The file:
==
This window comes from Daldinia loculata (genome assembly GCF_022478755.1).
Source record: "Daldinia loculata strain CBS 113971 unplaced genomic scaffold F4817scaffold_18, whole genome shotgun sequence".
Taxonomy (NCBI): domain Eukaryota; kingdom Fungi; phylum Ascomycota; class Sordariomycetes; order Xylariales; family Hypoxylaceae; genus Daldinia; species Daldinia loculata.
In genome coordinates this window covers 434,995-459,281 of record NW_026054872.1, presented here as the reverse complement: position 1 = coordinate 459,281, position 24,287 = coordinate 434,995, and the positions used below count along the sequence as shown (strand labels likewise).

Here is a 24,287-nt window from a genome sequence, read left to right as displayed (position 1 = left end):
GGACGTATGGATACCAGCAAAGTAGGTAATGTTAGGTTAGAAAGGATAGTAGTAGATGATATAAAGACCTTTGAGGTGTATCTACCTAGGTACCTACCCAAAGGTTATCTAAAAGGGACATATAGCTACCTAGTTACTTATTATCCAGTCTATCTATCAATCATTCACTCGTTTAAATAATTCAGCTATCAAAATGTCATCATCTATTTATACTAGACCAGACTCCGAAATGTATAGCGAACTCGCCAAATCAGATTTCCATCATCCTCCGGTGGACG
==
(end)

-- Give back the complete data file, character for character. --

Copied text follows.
This window comes from Daldinia loculata (genome assembly GCF_022478755.1).
Source record: "Daldinia loculata strain CBS 113971 unplaced genomic scaffold F4817scaffold_18, whole genome shotgun sequence".
Taxonomy (NCBI): domain Eukaryota; kingdom Fungi; phylum Ascomycota; class Sordariomycetes; order Xylariales; family Hypoxylaceae; genus Daldinia; species Daldinia loculata.
In genome coordinates this window covers 434,995-459,281 of record NW_026054872.1, presented here as the reverse complement: position 1 = coordinate 459,281, position 24,287 = coordinate 434,995, and the positions used below count along the sequence as shown (strand labels likewise).

Here is a 24,287-nt window from a genome sequence, read left to right as displayed (position 1 = left end):
GGACGTATGGATACCAGCAAAGTAGGTAATGTTAGGTTAGAAAGGATAGTAGTAGATGATATAAAGACCTTTGAGGTGTATCTACCTAGGTACCTACCCAAAGGTTATCTAAAAGGGACATATAGCTACCTAGTTACTTATTATCCAGTCTATCTATCAATCATTCACTCGTTTAAATAATTCAGCTATCAAAATGTCATCATCTATTTATACTAGACCAGACTCCGAAATGTATAGCGAACTCGCCAAATCAGATTTCCATCATCCTCCGGTGGACG